By Noah Hubbell
By Kiernan Maletsky
By Tom Murphy
By Noah Hubbell
By Alex Distefano
By Darryl Smyers
By Jon Solomon
By Britt Chester
Perhaps the truest line ever written about Bruce Springsteen appeared in Village Voice scribe Robert Christgau's 1975 review of Born to Run: "Springsteen may well turn out to be one of those rare self-conscious primitives who gets away with it." As Christgau implies, Springsteen isn't the sort of fellow who simply empties out his head, confident that whatever his skull contains is worthy of public display. Instead, he thinks about which topics to tackle, thinks about the best angles of attack, thinks about the ways particular works fit into his overall oeuvre, and thinks about whether they are in keeping with his reputation as the working stiff's pal, the common man's chronicler, the average Joe's defender, the bar dweller's perfect rocker. That's not to say he's entirely lacking in spontaneity. But odds are strong that after he does something off the cuff, he wonders what the hell he could have been thinking.
With The Rising, a meditation on the World Trade Center attacks and their fallout, Springsteen multiplies these characteristics by a power of 9/11. He's among the few major performers who could release such a disc and not be charged with exploitation, and probably the only one who could garner so much mainstream media attention for taking on the challenge. If Ted Koppel had asked ABC to let him assemble an extended-length Nightline centering on, say, an exclusive interview with Ariel Sharon, the network's chieftains would probably have reacted by restarting negotiations with David Letterman -- but they were happy to stretch out the program when the Boss came calling. Still, Springsteen's determination to assist in the nation's healing process, laudable though it is, proves too much for even a musician of his prodigious gifts. Several of the tracks here are as moving as anything he's written, but many others are plodding, excessively cautious and even a bit banal -- less operatic than Oprah-atic.
Part of the problem is Brendan O'Brien's production, which is smooth, safe and so Triple-A-radio friendly that it practically embalms the E-Street Band, back on a Springsteen studio album for the first time since 1984's Born in the U.S.A. "Mary's Place," the most nostalgic new creation, is intended as a showcase for Clarence Clemons's wailing saxophone, the guitars of Nils Lofgren and Steven Van Zandt, the keyboarding of Roy Bittan and Danny Federici, and the rhythm section of Garry Tallent and Max Weinberg -- and to a modest degree, it turns out that way. But aside from a couplet that pays unintentional tribute to Pink ("We're gonna have a party/Tell me how do we get this thing started"), the number feels labored and lacking in immediacy: E-Street under glass.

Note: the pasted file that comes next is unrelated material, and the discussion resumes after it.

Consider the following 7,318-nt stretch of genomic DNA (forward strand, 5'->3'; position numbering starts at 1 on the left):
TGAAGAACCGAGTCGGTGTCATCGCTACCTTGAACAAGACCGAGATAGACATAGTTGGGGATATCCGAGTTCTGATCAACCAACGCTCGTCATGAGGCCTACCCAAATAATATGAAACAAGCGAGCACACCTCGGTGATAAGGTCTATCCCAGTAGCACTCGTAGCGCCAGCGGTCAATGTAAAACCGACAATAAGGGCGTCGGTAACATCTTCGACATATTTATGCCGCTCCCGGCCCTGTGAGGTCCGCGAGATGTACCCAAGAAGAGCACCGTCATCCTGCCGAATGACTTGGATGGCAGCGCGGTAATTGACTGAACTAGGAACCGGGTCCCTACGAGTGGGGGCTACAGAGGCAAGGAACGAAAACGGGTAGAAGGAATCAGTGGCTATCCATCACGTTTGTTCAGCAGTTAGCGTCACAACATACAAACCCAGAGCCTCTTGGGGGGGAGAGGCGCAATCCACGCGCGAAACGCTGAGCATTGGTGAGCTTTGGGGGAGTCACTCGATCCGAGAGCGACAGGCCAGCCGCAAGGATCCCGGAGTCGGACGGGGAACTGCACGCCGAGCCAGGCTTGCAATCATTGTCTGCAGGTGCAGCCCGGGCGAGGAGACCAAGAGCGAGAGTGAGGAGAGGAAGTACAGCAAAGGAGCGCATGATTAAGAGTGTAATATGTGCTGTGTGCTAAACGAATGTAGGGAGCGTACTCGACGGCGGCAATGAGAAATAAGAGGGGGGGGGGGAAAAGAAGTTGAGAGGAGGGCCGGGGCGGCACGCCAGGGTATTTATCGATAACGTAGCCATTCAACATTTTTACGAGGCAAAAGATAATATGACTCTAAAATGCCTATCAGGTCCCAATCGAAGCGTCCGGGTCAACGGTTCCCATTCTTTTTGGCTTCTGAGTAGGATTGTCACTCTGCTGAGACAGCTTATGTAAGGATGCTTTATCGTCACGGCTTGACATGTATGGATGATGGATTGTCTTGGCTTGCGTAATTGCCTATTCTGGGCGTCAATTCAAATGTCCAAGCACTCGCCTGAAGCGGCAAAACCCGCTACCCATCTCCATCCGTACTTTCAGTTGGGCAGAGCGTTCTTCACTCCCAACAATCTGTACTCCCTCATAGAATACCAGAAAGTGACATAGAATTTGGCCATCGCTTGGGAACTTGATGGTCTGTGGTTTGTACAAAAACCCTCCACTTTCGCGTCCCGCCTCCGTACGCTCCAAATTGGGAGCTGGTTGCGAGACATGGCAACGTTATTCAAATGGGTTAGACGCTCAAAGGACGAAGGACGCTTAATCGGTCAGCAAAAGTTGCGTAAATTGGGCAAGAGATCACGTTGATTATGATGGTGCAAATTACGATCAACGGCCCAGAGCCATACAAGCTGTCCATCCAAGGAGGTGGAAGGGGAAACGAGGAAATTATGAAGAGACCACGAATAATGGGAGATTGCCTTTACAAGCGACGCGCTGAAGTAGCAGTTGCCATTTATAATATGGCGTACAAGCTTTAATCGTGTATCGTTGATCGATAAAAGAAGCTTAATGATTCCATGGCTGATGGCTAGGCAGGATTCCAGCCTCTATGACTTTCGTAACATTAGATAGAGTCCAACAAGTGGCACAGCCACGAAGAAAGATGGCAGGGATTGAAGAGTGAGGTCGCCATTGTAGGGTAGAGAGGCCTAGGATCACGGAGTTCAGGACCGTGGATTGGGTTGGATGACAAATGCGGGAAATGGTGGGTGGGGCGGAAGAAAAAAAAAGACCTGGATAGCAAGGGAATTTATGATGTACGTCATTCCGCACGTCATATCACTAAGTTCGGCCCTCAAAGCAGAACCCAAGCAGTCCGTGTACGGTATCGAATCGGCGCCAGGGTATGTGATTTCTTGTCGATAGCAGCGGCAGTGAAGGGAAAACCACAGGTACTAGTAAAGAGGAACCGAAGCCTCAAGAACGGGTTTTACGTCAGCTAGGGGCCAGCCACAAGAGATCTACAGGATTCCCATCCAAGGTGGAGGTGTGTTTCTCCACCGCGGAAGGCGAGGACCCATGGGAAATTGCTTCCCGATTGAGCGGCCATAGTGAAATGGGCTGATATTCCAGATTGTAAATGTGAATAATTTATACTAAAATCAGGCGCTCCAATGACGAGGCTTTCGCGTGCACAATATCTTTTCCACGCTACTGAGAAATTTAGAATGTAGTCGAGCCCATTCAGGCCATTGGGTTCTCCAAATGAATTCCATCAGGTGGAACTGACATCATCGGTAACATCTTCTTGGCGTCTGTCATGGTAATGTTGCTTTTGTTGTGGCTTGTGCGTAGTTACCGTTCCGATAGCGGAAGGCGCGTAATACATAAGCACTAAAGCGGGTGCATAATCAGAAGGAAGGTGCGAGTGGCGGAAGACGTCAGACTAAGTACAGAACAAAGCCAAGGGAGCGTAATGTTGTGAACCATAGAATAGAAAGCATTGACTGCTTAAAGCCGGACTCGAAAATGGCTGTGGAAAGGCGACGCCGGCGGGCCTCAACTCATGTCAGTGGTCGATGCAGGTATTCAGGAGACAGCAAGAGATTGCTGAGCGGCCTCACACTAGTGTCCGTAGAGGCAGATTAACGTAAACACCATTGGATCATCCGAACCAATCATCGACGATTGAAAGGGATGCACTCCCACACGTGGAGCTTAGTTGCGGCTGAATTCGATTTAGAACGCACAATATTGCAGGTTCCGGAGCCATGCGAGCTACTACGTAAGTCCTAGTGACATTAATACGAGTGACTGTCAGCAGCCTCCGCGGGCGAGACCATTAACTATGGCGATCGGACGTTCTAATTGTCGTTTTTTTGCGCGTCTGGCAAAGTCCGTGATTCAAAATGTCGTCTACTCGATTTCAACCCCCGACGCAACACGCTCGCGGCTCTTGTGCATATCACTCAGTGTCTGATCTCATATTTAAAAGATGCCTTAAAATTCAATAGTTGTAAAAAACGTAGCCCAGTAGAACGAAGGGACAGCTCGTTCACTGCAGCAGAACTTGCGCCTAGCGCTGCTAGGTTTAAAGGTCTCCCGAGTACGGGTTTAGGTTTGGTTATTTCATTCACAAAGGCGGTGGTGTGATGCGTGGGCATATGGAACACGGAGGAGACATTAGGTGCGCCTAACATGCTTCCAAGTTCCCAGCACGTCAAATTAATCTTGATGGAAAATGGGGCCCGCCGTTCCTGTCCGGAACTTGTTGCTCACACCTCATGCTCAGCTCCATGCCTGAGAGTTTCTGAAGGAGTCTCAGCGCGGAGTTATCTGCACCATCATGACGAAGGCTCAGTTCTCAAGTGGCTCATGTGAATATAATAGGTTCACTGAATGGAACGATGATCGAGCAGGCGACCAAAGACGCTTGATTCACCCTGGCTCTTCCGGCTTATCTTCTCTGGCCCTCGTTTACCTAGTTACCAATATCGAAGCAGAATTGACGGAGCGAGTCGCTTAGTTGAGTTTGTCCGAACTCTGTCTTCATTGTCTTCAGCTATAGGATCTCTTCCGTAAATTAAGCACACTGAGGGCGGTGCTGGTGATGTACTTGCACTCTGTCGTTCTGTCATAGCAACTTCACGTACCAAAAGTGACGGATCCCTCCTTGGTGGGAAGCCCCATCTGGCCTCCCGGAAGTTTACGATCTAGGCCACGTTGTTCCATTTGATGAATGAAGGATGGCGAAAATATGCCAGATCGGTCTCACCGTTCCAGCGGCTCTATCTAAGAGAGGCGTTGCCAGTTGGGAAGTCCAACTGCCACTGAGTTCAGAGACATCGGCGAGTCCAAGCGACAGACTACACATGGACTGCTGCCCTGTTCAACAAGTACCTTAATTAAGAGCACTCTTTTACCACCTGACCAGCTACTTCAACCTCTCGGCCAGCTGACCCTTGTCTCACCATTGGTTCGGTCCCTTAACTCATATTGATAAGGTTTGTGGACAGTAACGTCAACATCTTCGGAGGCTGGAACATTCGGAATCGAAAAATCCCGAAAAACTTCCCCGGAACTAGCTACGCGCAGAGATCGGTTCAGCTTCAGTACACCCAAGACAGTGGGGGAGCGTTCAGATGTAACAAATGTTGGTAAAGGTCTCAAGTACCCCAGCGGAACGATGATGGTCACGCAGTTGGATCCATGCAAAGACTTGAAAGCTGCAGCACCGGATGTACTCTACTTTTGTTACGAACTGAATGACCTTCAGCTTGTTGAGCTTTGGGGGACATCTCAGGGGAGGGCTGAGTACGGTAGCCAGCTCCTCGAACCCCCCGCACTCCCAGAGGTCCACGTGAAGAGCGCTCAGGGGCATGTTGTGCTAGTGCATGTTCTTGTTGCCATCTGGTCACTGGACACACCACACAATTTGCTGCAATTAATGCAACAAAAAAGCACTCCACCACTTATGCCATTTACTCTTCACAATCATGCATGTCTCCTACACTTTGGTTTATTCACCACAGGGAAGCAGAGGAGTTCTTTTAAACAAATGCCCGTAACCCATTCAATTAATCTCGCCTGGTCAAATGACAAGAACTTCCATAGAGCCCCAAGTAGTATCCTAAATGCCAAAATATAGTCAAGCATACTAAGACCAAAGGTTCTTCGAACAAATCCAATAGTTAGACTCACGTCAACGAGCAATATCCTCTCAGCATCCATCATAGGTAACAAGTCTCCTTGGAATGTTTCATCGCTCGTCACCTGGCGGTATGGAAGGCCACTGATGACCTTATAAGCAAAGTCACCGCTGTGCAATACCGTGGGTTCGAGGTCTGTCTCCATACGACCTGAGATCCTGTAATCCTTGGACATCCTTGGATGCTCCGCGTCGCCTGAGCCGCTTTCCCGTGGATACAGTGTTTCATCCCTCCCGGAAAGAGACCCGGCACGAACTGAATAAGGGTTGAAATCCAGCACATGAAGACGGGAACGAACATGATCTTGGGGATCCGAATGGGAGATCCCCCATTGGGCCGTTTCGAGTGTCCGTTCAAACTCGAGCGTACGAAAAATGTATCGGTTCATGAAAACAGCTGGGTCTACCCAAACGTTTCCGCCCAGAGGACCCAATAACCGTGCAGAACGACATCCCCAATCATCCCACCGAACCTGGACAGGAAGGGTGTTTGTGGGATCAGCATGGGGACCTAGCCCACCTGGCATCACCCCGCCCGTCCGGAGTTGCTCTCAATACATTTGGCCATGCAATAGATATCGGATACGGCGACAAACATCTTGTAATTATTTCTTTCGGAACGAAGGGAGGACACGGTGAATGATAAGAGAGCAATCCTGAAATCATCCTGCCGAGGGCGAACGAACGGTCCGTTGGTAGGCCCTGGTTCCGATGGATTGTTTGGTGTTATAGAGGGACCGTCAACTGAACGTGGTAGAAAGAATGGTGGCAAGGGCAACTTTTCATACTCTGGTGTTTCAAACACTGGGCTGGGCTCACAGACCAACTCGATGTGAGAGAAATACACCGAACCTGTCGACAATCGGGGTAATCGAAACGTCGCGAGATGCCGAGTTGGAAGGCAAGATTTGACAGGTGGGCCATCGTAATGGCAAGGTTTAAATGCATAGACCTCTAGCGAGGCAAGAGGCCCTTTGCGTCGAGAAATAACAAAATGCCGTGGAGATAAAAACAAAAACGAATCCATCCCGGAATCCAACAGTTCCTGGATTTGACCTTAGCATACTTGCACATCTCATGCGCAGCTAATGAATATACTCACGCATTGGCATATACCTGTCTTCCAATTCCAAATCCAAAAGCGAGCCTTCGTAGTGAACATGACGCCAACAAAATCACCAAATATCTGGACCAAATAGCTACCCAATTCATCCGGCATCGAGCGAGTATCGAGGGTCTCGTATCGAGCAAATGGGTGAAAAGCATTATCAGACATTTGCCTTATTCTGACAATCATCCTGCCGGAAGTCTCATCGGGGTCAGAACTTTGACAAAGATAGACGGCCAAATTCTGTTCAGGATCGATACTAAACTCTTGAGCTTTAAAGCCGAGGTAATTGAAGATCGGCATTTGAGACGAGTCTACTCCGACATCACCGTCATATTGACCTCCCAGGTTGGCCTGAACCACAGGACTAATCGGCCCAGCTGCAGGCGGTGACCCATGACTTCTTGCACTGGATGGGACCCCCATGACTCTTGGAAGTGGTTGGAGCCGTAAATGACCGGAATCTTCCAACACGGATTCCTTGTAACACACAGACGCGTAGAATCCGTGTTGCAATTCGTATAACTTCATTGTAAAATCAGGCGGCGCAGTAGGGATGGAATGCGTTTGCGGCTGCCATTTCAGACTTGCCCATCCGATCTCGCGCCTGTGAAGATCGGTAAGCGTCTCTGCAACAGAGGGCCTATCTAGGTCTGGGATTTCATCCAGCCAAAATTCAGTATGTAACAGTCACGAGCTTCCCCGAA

More troubling, however, is Springsteen's lyrical tendency to dilute the horror and sadness of his subject matter with knee-jerk infusions of standard-issue uplift. "Lonesome Day" contains frequent repetitions of the reassuring phrase "It's all right"; "Into the Fire" is loaded down with familiar axioms ("May your strength give us strength/May your faith give us faith"); "Waitin' on a Sunny Day," "Countin' on a Miracle" and "Let's Be Friends (Skin to Skin)" sport titles that make clear their elevating intentions; and "Worlds Apart," an attempt at cultural détente that co-stars Asif Ali Khan, recalls the recent work of Sting, which isn't a compliment. These efforts can't be described as complete washouts, but neither do they transcend the obvious.
"The Rising" earns a better fate mainly because of its sheer catchiness, attained via a quasi-gospel arrangement that makes the most of its churchy prose ("May their precious blood bind me, Lord, as I stand before your fiery light"). And while "My City of Ruins" employs very similar imagery (inspired by the deterioration of Asbury Park, New Jersey), its prayerful melody, initially heard by the masses as part of the telethon America: A Tribute to Heroes, imbues his words with grandeur. The finest composition, however, may be the smallest. "You're Missing" is little more than a catalogue of everyday items -- shirts in the closet, shoes in the hall -- that can be found in their usual places. But when Springsteen punctuates this simple roster by mentioning the one thing that's gone (the narrator's mate), the effect is emotionally devastating.
As "You're Missing" demonstrates, Springsteen can still hit tremendous heights, and throughout his latest recording, he emerges as serious, sincere and empathetic. But with a handful of notable exceptions, The Rising will most likely be remembered more for its good intentions than for its artistic achievements. Next time around, Springsteen would be well-advised not to have too much to think.